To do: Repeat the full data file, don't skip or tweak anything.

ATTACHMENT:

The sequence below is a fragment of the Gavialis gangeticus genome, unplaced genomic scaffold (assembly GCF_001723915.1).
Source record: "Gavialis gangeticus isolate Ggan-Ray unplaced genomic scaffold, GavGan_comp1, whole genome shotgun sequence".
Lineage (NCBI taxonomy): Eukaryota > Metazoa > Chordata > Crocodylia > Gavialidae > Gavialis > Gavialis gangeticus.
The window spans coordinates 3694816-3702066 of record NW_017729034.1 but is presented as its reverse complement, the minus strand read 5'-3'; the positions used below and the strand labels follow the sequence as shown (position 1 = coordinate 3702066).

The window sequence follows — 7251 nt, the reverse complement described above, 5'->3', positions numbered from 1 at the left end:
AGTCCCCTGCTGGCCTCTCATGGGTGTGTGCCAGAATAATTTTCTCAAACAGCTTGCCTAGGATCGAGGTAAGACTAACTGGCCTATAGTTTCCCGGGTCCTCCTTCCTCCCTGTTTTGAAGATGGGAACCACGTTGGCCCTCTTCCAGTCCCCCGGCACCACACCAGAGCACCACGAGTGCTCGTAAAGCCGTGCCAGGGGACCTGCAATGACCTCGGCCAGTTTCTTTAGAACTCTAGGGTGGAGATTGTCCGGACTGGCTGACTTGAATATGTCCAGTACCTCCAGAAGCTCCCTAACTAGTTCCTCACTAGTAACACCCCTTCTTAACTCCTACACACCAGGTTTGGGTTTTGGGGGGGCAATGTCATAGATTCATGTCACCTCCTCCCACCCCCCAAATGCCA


The sequence below is a fragment of the Gavialis gangeticus genome, unplaced genomic scaffold (assembly GCF_001723915.1).
Source record: "Gavialis gangeticus isolate Ggan-Ray unplaced genomic scaffold, GavGan_comp1, whole genome shotgun sequence".
Lineage (NCBI taxonomy): Eukaryota > Metazoa > Chordata > Crocodylia > Gavialidae > Gavialis > Gavialis gangeticus.
The window spans coordinates 3694816-3702066 of record NW_017729034.1 but is presented as its reverse complement, the minus strand read 5'-3'; the positions used below and the strand labels follow the sequence as shown (position 1 = coordinate 3702066).

The window sequence follows — 7251 nt, the reverse complement described above, 5'->3', positions numbered from 1 at the left end:
AGTCCCCTGCTGGCCTCTCATGGGTGTGTGCCAGAATAATTTTCTCAAACAGCTTGCCTAGGATCGAGGTAAGACTAACTGGCCTATAGTTTCCCGGGTCCTCCTTCCTCCCTGTTTTGAAGATGGGAACCACGTTGGCCCTCTTCCAGTCCCCCGGCACCACACCAGAGCACCACGAGTGCTCGTAAAGCCGTGCCAGGGGACCTGCAATGACCTCGGCCAGTTTCTTTAGAACTCTAGGGTGGAGATTGTCCGGACTGGCTGACTTGAATATGTCCAGTACCTCCAGAAGCTCCCTAACTAGTTCCTCACTAGTAACACCCCTTCTTAACTCCTACACACCAGGTTTGGGTTTTGGGGGGGCAATGTCATAGATTCATGTCACCTCCTCCCACCCCCCAAATGCCA